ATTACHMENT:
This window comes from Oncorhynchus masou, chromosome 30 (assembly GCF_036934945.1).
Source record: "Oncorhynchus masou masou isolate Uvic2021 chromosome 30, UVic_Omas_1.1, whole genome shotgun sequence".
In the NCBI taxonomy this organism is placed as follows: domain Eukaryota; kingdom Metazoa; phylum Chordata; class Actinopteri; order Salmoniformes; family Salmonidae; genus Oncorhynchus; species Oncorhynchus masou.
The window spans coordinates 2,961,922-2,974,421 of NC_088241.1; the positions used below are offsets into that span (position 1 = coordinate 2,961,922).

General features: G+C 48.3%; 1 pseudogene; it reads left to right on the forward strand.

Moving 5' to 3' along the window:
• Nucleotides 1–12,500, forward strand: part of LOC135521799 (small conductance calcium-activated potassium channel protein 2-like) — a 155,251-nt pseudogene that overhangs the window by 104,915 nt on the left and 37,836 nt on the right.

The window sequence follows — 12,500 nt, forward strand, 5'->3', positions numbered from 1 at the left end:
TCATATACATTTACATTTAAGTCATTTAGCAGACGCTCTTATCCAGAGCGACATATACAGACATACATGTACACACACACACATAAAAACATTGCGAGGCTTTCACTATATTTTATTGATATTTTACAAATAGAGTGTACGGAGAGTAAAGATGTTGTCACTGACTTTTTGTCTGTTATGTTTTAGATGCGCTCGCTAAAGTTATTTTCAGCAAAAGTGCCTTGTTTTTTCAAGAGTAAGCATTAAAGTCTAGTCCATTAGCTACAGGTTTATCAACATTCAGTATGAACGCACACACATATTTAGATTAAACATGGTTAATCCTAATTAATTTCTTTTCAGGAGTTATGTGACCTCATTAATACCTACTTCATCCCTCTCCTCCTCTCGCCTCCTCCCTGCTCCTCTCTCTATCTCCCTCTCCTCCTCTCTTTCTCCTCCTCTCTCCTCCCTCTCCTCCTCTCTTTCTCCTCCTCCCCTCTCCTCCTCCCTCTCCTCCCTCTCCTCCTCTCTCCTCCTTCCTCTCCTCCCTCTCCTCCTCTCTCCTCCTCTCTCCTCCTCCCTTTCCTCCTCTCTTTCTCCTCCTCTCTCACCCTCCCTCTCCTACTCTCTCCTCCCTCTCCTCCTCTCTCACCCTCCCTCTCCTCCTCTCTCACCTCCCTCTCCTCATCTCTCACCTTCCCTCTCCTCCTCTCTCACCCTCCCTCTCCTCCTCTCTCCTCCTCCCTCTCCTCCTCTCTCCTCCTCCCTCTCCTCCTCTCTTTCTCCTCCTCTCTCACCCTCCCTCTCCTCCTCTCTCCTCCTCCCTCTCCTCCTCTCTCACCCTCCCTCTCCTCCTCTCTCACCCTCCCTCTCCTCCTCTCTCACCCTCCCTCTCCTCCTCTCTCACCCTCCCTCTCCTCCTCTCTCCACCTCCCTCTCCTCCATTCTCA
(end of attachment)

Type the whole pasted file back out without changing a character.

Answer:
This window comes from Oncorhynchus masou, chromosome 30 (assembly GCF_036934945.1).
Source record: "Oncorhynchus masou masou isolate Uvic2021 chromosome 30, UVic_Omas_1.1, whole genome shotgun sequence".
In the NCBI taxonomy this organism is placed as follows: domain Eukaryota; kingdom Metazoa; phylum Chordata; class Actinopteri; order Salmoniformes; family Salmonidae; genus Oncorhynchus; species Oncorhynchus masou.
The window spans coordinates 2,961,922-2,974,421 of NC_088241.1; the positions used below are offsets into that span (position 1 = coordinate 2,961,922).

General features: G+C 48.3%; 1 pseudogene; it reads left to right on the forward strand.

Moving 5' to 3' along the window:
• Nucleotides 1–12,500, forward strand: part of LOC135521799 (small conductance calcium-activated potassium channel protein 2-like) — a 155,251-nt pseudogene that overhangs the window by 104,915 nt on the left and 37,836 nt on the right.

The window sequence follows — 12,500 nt, forward strand, 5'->3', positions numbered from 1 at the left end:
TCATATACATTTACATTTAAGTCATTTAGCAGACGCTCTTATCCAGAGCGACATATACAGACATACATGTACACACACACACATAAAAACATTGCGAGGCTTTCACTATATTTTATTGATATTTTACAAATAGAGTGTACGGAGAGTAAAGATGTTGTCACTGACTTTTTGTCTGTTATGTTTTAGATGCGCTCGCTAAAGTTATTTTCAGCAAAAGTGCCTTGTTTTTTCAAGAGTAAGCATTAAAGTCTAGTCCATTAGCTACAGGTTTATCAACATTCAGTATGAACGCACACACATATTTAGATTAAACATGGTTAATCCTAATTAATTTCTTTTCAGGAGTTATGTGACCTCATTAATACCTACTTCATCCCTCTCCTCCTCTCGCCTCCTCCCTGCTCCTCTCTCTATCTCCCTCTCCTCCTCTCTTTCTCCTCCTCTCTCCTCCCTCTCCTCCTCTCTTTCTCCTCCTCCCCTCTCCTCCTCCCTCTCCTCCCTCTCCTCCTCTCTCCTCCTTCCTCTCCTCCCTCTCCTCCTCTCTCCTCCTCTCTCCTCCTCCCTTTCCTCCTCTCTTTCTCCTCCTCTCTCACCCTCCCTCTCCTACTCTCTCCTCCCTCTCCTCCTCTCTCACCCTCCCTCTCCTCCTCTCTCACCTCCCTCTCCTCATCTCTCACCTTCCCTCTCCTCCTCTCTCACCCTCCCTCTCCTCCTCTCTCCTCCTCCCTCTCCTCCTCTCTCCTCCTCCCTCTCCTCCTCTCTTTCTCCTCCTCTCTCACCCTCCCTCTCCTCCTCTCTCCTCCTCCCTCTCCTCCTCTCTCACCCTCCCTCTCCTCCTCTCTCACCCTCCCTCTCCTCCTCTCTCACCCTCCCTCTCCTCCTCTCTCACCCTCCCTCTCCTCCTCTCTCCACCTCCCTCTCCTCCATTCTCA